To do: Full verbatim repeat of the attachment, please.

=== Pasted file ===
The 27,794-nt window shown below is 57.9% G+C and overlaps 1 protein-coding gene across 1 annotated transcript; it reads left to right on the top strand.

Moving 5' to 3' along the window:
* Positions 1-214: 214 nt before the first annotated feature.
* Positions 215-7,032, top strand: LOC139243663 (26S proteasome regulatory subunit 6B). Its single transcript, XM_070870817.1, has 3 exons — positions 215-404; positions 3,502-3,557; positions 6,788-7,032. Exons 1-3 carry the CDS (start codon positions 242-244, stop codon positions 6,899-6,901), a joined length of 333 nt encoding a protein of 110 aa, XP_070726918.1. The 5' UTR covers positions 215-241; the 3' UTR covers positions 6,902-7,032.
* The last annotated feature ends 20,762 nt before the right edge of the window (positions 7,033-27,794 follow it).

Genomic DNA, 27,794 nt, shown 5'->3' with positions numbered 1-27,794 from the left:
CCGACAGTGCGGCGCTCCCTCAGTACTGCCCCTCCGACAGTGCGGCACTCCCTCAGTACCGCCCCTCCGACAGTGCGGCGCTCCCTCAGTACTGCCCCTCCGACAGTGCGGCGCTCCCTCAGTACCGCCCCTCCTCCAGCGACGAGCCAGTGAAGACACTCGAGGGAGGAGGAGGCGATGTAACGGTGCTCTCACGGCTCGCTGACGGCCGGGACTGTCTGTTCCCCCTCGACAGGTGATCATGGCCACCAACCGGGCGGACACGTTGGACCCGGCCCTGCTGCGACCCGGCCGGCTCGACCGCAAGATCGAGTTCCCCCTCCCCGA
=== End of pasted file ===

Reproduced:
The 27,794-nt window shown below is 57.9% G+C and overlaps 1 protein-coding gene across 1 annotated transcript; it reads left to right on the top strand.

Moving 5' to 3' along the window:
* Positions 1-214: 214 nt before the first annotated feature.
* Positions 215-7,032, top strand: LOC139243663 (26S proteasome regulatory subunit 6B). Its single transcript, XM_070870817.1, has 3 exons — positions 215-404; positions 3,502-3,557; positions 6,788-7,032. Exons 1-3 carry the CDS (start codon positions 242-244, stop codon positions 6,899-6,901), a joined length of 333 nt encoding a protein of 110 aa, XP_070726918.1. The 5' UTR covers positions 215-241; the 3' UTR covers positions 6,902-7,032.
* The last annotated feature ends 20,762 nt before the right edge of the window (positions 7,033-27,794 follow it).

Genomic DNA, 27,794 nt, shown 5'->3' with positions numbered 1-27,794 from the left:
CCGACAGTGCGGCGCTCCCTCAGTACTGCCCCTCCGACAGTGCGGCACTCCCTCAGTACCGCCCCTCCGACAGTGCGGCGCTCCCTCAGTACTGCCCCTCCGACAGTGCGGCGCTCCCTCAGTACCGCCCCTCCTCCAGCGACGAGCCAGTGAAGACACTCGAGGGAGGAGGAGGCGATGTAACGGTGCTCTCACGGCTCGCTGACGGCCGGGACTGTCTGTTCCCCCTCGACAGGTGATCATGGCCACCAACCGGGCGGACACGTTGGACCCGGCCCTGCTGCGACCCGGCCGGCTCGACCGCAAGATCGAGTTCCCCCTCCCCGA